This event will be held on Friday, April 14th, from 2 PM - 3 PM CDT and is only open to state and regional professional development providers. The event will include short presentations, Q&A with the presenters, and breakout sessions to facilitate cross-state collaboration and networking. A detailed agenda and zoom link will be sent to those who sign up a few days before the presentation.
The presentations will comprise the following components:
- An overview of the American Educational Research Association (AERA) and the research carried out by it, along with a preview of the presentation on the outcomes of the Northeastern Nevada Regional Professional Development Program, a state-level network-building initiative. This preview will be presented during the annual meeting in Chicago on April 16th and will feature Dianna Townsend (University of Nevada, Reno), Sarah Lupo (James Madison University), Sarah Negrete and Darl Kiernan (Northeastern Nevada Regional Professional Development Program), and Joshua Lawrence (University of Oslo).
- An overview of new resources from Carrie Simkin, the Director of Adlit.org, and a discussion on implementing these to scale statewide and regional initiatives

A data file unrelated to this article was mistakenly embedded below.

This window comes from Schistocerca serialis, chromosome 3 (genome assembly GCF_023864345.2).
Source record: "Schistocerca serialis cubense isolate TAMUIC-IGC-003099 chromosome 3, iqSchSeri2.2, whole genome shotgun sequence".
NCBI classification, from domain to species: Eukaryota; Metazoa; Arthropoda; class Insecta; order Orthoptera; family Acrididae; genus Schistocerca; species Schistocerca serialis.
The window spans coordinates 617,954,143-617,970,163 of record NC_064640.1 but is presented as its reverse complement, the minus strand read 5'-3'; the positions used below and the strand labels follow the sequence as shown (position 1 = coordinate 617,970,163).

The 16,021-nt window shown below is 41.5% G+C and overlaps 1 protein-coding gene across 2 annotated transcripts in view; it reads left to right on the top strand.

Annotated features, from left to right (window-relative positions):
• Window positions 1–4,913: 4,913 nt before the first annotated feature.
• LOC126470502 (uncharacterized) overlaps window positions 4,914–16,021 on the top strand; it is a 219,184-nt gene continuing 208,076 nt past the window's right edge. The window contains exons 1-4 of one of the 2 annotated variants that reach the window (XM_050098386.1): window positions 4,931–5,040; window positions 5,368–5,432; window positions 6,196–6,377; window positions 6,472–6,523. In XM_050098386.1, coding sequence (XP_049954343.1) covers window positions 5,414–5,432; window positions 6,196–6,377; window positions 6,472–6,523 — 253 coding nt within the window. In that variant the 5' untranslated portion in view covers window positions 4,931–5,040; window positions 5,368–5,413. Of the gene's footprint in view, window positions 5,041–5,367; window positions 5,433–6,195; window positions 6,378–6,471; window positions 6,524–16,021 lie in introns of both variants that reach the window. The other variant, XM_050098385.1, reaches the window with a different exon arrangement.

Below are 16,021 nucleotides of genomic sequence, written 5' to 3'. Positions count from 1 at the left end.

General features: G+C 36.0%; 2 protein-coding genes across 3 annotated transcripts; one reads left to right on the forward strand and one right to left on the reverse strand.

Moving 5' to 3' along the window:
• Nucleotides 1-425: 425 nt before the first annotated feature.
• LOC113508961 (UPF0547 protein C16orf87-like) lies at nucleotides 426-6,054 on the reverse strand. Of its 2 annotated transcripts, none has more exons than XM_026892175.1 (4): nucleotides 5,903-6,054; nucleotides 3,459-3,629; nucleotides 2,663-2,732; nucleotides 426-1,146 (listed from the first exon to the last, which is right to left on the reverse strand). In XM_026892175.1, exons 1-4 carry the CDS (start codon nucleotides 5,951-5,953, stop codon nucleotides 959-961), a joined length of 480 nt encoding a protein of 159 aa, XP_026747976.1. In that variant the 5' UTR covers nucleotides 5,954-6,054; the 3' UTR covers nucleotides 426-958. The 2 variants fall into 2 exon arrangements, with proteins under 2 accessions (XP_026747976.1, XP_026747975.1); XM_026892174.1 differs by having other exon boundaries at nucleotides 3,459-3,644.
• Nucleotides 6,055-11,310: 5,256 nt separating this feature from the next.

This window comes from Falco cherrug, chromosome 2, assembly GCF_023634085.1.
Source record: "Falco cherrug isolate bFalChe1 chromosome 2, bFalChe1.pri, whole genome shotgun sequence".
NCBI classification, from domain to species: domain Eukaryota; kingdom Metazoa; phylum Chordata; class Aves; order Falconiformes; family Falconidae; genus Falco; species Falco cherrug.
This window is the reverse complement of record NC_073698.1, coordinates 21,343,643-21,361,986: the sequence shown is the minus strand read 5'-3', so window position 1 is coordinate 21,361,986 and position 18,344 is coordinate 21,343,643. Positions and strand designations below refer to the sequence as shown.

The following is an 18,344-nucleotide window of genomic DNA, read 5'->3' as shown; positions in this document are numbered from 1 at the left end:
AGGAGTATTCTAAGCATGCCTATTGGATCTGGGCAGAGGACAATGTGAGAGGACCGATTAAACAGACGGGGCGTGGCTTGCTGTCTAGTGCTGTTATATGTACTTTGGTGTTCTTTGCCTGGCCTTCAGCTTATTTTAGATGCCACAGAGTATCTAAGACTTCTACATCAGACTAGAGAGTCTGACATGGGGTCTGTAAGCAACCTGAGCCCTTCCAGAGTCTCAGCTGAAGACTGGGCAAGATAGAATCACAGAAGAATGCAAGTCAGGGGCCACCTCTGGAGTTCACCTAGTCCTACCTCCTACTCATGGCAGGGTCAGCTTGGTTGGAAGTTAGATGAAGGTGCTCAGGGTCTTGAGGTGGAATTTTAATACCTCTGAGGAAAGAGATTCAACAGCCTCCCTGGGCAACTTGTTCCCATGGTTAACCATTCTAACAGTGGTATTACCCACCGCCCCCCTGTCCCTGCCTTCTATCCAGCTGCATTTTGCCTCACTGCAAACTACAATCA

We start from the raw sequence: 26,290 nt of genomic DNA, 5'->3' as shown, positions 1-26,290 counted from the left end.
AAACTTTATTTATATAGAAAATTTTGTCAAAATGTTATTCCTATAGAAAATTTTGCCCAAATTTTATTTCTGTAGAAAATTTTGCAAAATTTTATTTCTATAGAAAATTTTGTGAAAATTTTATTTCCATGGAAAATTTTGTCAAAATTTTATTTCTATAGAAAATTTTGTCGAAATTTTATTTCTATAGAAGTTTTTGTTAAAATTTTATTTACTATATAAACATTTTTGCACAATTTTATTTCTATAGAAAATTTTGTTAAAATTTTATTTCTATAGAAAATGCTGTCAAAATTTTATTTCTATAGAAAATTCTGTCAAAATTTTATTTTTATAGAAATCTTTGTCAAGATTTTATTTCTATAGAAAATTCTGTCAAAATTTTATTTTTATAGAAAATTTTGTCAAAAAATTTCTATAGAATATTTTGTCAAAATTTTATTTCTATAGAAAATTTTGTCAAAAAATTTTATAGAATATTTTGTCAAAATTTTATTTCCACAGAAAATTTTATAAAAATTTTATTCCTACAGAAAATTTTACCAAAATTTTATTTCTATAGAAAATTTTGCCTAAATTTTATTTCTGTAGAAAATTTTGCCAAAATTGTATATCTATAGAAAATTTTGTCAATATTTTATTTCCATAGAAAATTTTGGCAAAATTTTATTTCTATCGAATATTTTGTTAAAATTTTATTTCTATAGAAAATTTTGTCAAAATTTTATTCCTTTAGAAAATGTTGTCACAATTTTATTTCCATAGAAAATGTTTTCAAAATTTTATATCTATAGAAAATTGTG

- A description of grant initiatives to scale research-based practices and the study of how regional and state leaders can facilitate this work from Shannon Bosley, Adolescent Literacy Consultant for Reading Ways.
To register for this event, click on this link.
Summary of the AERA Presentation
During the AERA presentation, the panel will share their findings on the role of professional learning providers (PLPs) in promoting research-based practices, based on data collected from PLPs in one state over a year through interactive workshops. Specifically, the study aims to examine the methods used by secondary educators in promoting literacy and to understand how PLPs incorporate research in their support of literacy presented in professional learning. The study employs a qualitative case study approach and draws on established principles of professional learning and research on secondary teachers' knowledge of literacy strategies.
The study is expected to yield valuable insights into how PLPs can better support the development of strong literacy skills among adolescent readers and bridge the gap between research and practice in adolescent literacy. The panel will review these findings and discuss their implications for state and regional leaders, with the ultimate goal of extending the impact of research-based practices to improve literacy outcomes. We hope you join us in this important discussion.